1/10/18 Incorporating Assessment into Lesson Plans

At our 1/10/18 faculty meeting, teachers were asked to bring a recent and typical lesson plan with them.  Meeting in groups of 3 or 4, teachers shared the details of the lesson plans with each other.

Then a few thoughts were shared with the entire group about the relationship between Assessment and Pedagogy.  Sometimes we think of assessment as what happens after the pedagogy occurs.  The faculty was encouraged to think of assessment as part of the pedagogy itself. 

Keeping in mind that assessment is anything that results in getting and/or giving meaningful feedback, no lesson can be at its best if it doesn't include some type of assessment activity.  Learning requires the getting and/or giving of feedback.

Teachers then had a conversation in their small groups about how best to weave assessment into the lesson plan they brought with them.

Hopefully, practical conversations like this lead to productive collaboration and an increased use of meaningful assessment.  Maybe an activity like this would benefit your faculty?

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  • Yes, we should be constantly evaluating our young learners. I would enjoy sitting down to see how other teachers weave their assessment into daily lesson plans.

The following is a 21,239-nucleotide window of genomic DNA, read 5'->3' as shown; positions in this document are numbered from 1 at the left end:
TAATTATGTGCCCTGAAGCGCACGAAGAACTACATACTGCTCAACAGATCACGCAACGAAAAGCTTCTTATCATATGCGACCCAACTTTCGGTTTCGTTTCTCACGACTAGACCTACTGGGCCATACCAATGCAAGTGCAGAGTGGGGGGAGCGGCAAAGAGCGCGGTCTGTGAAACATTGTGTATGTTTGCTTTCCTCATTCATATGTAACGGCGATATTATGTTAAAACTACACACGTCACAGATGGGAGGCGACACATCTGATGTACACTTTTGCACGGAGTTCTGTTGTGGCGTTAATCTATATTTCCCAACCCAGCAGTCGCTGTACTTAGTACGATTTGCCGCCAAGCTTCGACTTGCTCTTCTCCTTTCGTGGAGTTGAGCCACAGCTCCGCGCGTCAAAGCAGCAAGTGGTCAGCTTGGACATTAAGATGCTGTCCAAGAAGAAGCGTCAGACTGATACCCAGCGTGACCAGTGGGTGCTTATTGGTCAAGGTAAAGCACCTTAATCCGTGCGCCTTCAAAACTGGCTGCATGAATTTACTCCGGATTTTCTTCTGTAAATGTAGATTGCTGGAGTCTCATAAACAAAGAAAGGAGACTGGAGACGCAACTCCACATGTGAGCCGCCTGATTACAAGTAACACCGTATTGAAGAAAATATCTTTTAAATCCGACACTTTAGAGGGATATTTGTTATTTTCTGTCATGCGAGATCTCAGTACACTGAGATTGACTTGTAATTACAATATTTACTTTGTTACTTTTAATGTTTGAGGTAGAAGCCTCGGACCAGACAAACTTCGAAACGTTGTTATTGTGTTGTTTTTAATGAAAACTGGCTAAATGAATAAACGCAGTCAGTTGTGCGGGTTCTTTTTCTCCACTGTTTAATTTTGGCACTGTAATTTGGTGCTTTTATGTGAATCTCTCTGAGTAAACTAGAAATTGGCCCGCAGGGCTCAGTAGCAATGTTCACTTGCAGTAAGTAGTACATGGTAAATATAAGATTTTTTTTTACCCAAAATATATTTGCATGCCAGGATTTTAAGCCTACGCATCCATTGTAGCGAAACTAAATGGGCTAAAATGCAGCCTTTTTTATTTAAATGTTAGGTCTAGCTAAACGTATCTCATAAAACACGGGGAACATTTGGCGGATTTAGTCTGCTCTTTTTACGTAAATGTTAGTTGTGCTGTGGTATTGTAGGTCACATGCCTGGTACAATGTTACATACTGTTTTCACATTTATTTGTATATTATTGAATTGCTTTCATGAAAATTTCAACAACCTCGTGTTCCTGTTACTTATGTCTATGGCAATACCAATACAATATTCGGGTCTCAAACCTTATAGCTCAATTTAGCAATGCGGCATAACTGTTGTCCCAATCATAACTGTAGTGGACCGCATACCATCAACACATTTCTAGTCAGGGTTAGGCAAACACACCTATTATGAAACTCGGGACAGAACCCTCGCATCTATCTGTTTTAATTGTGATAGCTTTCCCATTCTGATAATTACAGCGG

• Allen - thanks for reading this post and for your question.

    It's a little hard to answer with much specificity.  We really haven't developed a school-wide lesson plan format - and in fact, would be reticent to try that.

    Every school is different and has different needs and a different culture - so I would never assume that something we DON'T do couldn't be very meaningful in another place.  That being said, in our school culture getting folks together to create a school-wide lesson plan format would be an example of "the juice not being worth the squeeze."

    However, there are definitely elements that make for a meaningful lesson - and those elements are wide in scope.  For example, there MUST be some sort of way to assess how well students are learning.  The getting and giving of feedback is essential for a learning experience.  Also, lessons should be structured to maximize the resource of time.

    I guess I would say that I'm not as interested in the format of the lesson plan as I am in the carrying out of the lesson in a manner that leads to learning.

    What do you think?  Want to talk more?  I'd be happy to give you a call.

  • Scott, would you care to share an example of what you feel is a high-quality weekly lesson plan?  We are trying to come together on developing a school-wide lesson plan format for our school.  


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